11. The training records for the Air Traffic Control Officers (ATCOs) who were on duty did not show that recurrent training in normal and emergency procedures had been conducted in accordance with Civil Aviation Regulations.

12. The ATCOs at the NMIA Aerodrome Control Tower were using a document containing emergency procedures in response to aviation emergencies which had been withdrawn since 2006. The Aerodrome Control Tower did not have current emergency response documentation.

13. The Air Traffic Service did not have a current copy ofthe NMIAL Emergency Response Plan.

14. There was no Aerodrome Grid Map displayed in the tower cab, as required by Civil Aviation Regulations.

15. The Norman Manley International Airports Limited did not possess an Aerodrome Operator's Certificated at the time of the accident.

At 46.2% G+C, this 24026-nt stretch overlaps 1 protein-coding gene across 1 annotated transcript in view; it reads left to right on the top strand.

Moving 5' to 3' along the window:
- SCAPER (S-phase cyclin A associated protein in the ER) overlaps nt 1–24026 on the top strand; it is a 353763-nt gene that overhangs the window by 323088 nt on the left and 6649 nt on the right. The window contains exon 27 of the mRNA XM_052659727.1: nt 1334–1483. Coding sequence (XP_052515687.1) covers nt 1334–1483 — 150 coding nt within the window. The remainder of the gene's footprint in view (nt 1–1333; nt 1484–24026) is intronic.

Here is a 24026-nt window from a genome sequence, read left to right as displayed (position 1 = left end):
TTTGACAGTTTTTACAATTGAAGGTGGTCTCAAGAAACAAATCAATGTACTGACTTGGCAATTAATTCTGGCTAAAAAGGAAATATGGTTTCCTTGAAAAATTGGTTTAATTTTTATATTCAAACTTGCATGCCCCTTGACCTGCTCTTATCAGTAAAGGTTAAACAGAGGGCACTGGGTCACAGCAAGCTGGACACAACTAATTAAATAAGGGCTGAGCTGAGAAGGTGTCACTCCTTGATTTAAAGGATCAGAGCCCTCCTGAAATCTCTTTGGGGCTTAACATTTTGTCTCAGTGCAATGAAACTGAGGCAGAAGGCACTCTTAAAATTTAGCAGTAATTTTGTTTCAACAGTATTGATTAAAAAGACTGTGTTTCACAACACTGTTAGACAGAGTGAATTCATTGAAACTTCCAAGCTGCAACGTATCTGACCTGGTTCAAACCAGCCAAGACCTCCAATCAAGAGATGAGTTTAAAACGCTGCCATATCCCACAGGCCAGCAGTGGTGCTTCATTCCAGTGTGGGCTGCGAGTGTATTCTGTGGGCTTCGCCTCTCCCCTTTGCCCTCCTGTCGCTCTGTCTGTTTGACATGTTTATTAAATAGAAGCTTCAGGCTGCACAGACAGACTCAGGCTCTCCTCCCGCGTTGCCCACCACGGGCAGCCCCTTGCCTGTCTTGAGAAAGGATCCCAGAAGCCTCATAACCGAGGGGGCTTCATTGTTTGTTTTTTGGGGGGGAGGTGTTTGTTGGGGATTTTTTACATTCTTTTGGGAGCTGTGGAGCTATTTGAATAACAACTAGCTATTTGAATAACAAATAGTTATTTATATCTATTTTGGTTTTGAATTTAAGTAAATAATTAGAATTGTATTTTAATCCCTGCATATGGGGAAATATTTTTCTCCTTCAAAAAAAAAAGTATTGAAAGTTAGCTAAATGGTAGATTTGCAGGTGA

16. The NMIAL Emergency Response Plan was not approved by the Jamaica Civil Aviation Authority.

17. There was no evidence that the NMIAL ARFF personnel training had been
conducted as a part of a formalized training programme.

18. There was no evidence that the NMIAL Operations personnel training had been conducted as a part of a formalized training programme.

19. There was no evidence of consistent meetings of the Aerodrome Emergency Committee, which was required to be established under Civil Aviation Regulations.